1) With fully developed powers of body and mind; 2) Adult; 3) Sensible, wise.
Reject conformity. Emotional and spiritual maturity is not necessarily about being a rebel. But it does require a certain comfort with who you are on the inside rather than always worrying about what those around you are thinking, or projecting the consequences of your own behaviour on others because it is too difficult to take responsibility for yourself.
Resolve your past. Resolving one’s past (family life, upbringing, sibling relationships, past marriages) is first. For every bad experience there is a positive lesson to take away. Examine who and what is preventing you from putting the past into perspective and moving toward the future confident and masterful in having forgiven and moved on.
Let go of negative experiences. Each lesson in life, no matter how hard won, must be seen as only that – a lesson. And a lesson must be learned. Once learned, one has a better chance of avoiding repeating those episodes in the future. Not that there won’t always be issues that arise from time to time. Rather, it is about not hanging onto the negative experiences of our lives.
Hold up the “mirror of examination” to your own actions. Soul-inspiring leaders take true responsibility for their impact on others. They do not feign accountability, all the while making others wrong. They examine their own limiting beliefs and realize that one finger pointing toward others means three fingers are pointing in their direction. They consider: “What are those three fingers pointing at in me?”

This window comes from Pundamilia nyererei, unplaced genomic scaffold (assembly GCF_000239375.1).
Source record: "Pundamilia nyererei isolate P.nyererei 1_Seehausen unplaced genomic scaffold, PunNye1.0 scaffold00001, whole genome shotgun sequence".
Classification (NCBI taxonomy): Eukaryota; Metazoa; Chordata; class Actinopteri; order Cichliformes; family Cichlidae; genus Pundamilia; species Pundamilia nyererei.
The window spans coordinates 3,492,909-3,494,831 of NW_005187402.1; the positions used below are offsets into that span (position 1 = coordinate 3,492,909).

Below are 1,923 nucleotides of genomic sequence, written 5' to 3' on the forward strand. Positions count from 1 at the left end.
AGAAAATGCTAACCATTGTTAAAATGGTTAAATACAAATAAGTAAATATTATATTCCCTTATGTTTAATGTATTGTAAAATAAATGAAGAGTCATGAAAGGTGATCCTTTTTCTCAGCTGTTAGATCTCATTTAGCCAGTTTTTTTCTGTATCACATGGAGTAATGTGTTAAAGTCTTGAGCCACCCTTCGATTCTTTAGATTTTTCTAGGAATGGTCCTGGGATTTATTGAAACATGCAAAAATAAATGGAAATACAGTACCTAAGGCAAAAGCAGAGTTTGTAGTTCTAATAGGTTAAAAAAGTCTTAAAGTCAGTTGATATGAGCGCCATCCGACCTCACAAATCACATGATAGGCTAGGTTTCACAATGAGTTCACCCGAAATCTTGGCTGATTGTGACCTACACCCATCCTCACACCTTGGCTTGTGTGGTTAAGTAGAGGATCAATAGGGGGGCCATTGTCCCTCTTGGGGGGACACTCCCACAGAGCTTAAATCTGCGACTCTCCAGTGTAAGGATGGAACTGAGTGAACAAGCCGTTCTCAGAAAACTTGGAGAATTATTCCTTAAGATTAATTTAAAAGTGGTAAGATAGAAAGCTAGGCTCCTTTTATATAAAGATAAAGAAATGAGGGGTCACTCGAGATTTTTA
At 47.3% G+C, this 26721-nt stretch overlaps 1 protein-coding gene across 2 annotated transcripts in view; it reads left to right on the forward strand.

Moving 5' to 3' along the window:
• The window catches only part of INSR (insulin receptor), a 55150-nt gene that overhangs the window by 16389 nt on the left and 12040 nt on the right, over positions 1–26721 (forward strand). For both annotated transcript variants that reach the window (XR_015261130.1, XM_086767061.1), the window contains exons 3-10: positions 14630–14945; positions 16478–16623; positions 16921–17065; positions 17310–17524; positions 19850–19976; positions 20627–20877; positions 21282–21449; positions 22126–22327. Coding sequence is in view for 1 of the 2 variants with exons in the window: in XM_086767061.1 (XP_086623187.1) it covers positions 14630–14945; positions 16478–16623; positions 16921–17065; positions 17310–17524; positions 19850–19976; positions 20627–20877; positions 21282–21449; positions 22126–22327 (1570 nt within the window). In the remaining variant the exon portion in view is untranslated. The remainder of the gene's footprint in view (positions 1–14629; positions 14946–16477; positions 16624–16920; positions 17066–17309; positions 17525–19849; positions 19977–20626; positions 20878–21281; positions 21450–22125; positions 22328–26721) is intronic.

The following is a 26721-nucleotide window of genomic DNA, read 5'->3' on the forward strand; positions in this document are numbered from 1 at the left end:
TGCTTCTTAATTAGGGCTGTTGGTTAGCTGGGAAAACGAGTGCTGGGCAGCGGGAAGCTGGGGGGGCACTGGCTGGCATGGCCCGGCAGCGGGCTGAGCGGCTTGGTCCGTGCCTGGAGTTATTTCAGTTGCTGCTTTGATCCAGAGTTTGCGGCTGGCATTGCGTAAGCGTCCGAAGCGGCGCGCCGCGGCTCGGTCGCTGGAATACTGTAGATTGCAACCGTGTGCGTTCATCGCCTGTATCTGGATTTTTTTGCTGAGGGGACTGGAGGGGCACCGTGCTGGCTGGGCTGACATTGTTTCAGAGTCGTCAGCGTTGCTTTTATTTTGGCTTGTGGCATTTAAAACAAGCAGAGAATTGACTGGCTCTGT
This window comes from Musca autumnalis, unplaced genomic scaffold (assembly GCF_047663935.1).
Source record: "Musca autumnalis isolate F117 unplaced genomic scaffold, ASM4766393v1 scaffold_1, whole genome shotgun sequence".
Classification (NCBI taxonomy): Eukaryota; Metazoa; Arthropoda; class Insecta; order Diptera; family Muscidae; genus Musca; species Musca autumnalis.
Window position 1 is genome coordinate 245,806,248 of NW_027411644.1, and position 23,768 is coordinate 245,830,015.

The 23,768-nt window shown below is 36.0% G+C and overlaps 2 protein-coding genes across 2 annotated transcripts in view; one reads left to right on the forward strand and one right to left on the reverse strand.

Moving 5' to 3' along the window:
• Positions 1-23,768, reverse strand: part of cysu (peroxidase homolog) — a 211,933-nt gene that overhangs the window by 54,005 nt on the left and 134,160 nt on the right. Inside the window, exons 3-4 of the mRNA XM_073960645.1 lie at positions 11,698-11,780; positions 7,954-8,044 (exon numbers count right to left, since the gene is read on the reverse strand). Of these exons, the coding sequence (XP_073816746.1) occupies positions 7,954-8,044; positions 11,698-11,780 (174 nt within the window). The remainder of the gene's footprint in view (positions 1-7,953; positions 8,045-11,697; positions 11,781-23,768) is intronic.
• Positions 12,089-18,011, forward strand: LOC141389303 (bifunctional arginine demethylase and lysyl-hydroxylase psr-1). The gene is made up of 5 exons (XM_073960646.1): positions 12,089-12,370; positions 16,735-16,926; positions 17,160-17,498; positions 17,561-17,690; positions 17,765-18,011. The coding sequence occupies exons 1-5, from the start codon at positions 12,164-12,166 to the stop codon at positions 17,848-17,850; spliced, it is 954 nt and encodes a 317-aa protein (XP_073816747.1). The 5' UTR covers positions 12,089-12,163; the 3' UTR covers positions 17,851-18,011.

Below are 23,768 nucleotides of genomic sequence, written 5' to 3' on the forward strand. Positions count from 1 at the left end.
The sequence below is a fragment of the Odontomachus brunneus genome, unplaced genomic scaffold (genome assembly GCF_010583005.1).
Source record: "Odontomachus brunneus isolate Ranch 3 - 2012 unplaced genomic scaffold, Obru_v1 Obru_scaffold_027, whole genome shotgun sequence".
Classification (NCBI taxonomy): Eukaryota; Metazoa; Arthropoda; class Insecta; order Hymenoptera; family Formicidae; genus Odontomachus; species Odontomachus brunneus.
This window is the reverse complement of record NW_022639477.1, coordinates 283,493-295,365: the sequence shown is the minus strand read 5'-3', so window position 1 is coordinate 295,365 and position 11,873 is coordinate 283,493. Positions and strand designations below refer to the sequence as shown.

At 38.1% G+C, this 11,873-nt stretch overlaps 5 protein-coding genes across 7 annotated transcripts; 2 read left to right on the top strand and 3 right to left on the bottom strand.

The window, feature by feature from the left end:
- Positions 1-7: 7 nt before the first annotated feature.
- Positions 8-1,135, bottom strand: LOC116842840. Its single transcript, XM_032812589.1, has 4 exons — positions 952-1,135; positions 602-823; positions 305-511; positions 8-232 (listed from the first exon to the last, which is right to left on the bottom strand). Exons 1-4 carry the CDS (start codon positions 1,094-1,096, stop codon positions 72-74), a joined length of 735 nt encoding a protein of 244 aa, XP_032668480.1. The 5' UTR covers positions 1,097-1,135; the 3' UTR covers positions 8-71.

Get comfortable inside your own skin. This aspect of emotional and spiritual maturity is about investing time and energy to conquer personal ‘demons’ and thereby actually start to enjoy one’s own company. By cultivating awareness of their own souls, leaders start to earn the right to be called mature, for they have taken the courageous steps to be at peace with themselves.
Travel courageously inward. Rather than always wanting to run away from yourself, become your own best friend. Rather than projecting your ‘stuff’ onto others, own it. Rather than unquestioningly accepting others’ opinions about how to live your life, go by what is right for you, trusting your inner counsel. It takes courage to soul search, but reflection also brings reward.
Make yourself happy. A definition of a full life must include making yourself happy. By being self-indulgent in this regard (practicing what is called in coaching “extreme self-care”), we put our best foot forward and have enough to give from inside ourselves to make others happy. When traveling, we put on our oxygen mask first in emergencies to next help other passengers.
Strive toward personal mastery. For soul-inspiring leaders, maturity is a way of being that continuously asks: “Is this how I want to live my life? Is this how I want to be treated or treat others?” All actions are scrutinized to make sure they turn toward, not away from, spirit. Those who choose immaturity will get what they deserve, as will those who turn toward maturity.
Questions For Reflection
What is present for you about your family and your past that may still be interfering with your success as a fully integrated, mature adult?
To what degree are you comfortable inside your own skin, and what changes would you like to make to this aspect of your maturity?
How do you choose to interpret the notion “extreme self-care” – as self-caring or selfish? What does that tell you?